Post-traumatic rhinoplasty is used to address problems caused by an injured nose, such as issues with functionality or appearance.
It can involve the correction of the nasal septum through the ‘straightening’ of the nose by a surgeon. In many cases, post-traumatic rhinoplasty patients have suffered a broken nose which requires the surgeon to perform a re-fracturing of the nose, before re-setting it. Some cases require patients to wait up to a year after an injury before a post-traumatic rhinoplasty can be undertaken.
Typical candidates for a post-traumatic rhinoplasty can include those who have injured their nose playing sports, undertaking other outdoor activities or in an accident.
What does a post-traumatic rhinoplasty involve?
A post-traumatic rhinoplasty can require the reconstruction of different parts of the nose, depending on the nature of your injury. Your surgeon will examine the damage to the cartilage, skin, bones and septum, before deciding on the best course of correction.
In some cases, a crooked nose will need to be straightened, and in others, blocked airways will need to be opened up. A saddle nose – that is, a weakening of the nose’s mid section caused by a number of conditions – will sometimes need to be rebuilt. All of these procedures can be undertaken in a single post-traumatic rhinoplasty surgery in Bristol if necessary.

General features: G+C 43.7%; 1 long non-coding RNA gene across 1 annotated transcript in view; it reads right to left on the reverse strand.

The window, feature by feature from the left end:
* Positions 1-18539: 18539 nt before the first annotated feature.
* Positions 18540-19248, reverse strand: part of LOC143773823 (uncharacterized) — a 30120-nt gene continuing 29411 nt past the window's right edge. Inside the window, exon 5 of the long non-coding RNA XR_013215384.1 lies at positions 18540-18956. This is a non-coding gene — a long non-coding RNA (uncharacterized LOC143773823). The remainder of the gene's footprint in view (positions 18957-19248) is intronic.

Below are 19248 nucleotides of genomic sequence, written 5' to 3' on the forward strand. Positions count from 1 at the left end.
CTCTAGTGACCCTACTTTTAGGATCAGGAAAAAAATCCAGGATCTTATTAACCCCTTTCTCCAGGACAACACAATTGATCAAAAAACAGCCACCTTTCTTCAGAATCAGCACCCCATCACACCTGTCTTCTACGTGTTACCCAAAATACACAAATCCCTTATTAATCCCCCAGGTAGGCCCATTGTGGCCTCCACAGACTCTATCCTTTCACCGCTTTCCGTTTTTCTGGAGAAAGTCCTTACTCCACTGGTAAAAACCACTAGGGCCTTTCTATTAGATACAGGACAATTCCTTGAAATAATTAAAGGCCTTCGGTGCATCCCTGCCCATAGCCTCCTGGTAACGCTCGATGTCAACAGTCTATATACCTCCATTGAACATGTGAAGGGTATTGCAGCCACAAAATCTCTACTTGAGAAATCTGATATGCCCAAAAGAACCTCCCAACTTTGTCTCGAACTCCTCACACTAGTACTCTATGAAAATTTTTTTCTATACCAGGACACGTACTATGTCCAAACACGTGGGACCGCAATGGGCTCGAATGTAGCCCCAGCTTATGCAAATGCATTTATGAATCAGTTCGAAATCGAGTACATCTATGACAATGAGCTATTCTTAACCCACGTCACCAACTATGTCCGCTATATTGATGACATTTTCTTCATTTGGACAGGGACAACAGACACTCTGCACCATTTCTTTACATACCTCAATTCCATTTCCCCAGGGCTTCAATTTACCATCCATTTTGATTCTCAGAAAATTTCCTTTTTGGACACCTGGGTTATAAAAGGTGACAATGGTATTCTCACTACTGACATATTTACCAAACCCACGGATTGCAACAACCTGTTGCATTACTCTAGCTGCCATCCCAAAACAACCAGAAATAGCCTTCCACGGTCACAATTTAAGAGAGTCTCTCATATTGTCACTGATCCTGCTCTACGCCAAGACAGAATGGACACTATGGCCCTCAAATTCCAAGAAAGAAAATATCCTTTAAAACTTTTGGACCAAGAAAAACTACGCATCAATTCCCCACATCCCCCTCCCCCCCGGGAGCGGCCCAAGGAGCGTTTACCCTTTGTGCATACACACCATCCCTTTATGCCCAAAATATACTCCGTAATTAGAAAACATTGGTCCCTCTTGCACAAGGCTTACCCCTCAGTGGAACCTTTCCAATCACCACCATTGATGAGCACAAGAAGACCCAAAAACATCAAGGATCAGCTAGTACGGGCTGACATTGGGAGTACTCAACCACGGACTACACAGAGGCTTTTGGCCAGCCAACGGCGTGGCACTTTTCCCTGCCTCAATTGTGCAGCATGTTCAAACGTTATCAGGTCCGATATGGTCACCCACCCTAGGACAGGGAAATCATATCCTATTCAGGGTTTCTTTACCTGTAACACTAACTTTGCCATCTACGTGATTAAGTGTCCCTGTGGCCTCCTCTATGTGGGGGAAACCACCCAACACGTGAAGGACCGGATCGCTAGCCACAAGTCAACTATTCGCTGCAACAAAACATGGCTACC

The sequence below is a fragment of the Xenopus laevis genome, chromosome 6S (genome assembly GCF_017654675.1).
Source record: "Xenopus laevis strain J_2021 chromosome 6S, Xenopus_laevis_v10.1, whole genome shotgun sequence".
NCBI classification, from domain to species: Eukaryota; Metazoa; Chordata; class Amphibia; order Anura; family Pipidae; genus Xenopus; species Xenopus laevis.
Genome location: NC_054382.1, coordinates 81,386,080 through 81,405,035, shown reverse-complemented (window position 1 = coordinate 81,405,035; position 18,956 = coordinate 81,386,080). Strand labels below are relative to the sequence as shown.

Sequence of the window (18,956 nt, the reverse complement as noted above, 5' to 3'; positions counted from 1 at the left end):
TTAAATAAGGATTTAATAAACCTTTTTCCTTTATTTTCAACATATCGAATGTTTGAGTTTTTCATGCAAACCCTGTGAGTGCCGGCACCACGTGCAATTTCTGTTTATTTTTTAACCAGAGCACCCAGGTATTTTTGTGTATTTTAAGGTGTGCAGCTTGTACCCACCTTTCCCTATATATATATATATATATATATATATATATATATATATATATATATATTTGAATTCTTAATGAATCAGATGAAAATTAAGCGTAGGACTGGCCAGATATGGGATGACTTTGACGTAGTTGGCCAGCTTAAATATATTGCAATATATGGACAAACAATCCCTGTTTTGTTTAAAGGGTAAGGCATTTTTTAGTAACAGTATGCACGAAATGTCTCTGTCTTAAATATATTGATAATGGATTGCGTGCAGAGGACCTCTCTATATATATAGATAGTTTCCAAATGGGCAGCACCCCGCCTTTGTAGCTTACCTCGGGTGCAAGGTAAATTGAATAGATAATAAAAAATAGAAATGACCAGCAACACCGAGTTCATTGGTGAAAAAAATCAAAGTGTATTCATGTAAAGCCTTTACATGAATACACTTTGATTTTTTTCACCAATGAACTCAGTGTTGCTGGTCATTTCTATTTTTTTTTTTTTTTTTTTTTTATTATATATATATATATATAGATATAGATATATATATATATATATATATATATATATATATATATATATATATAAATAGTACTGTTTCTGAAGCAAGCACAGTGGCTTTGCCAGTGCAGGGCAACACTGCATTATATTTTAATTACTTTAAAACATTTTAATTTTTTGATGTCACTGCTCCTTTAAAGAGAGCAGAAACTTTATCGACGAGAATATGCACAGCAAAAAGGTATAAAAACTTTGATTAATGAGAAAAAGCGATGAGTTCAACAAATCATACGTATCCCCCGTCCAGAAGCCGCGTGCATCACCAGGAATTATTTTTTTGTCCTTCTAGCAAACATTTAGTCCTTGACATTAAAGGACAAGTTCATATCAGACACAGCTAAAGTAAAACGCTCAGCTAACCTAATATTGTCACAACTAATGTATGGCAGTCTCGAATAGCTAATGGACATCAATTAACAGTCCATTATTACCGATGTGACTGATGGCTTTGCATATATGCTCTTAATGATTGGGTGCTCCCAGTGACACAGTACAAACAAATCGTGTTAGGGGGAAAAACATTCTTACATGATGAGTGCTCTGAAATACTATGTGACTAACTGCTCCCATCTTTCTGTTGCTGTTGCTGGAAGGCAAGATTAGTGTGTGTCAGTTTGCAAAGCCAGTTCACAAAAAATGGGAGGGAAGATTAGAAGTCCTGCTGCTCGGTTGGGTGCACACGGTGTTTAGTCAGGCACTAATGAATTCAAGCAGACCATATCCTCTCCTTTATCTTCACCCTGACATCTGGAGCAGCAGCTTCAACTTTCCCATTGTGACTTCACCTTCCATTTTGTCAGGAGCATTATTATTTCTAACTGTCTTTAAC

The length of your post-traumatic rhinoplasty will depend on the nature of your injury, but you can expect the surgery to last between one and three hours. Depending on the extent of the procedure, a choice of general anaesthetic, local anaesthetic or IV sedation will be agreed upon by the patient and the anaesthetist.
Swelling and general discomfort can be expected for a few days after your post-traumatic rhinoplasty. In most cases, you should be able to return to work no more than a week following the procedure.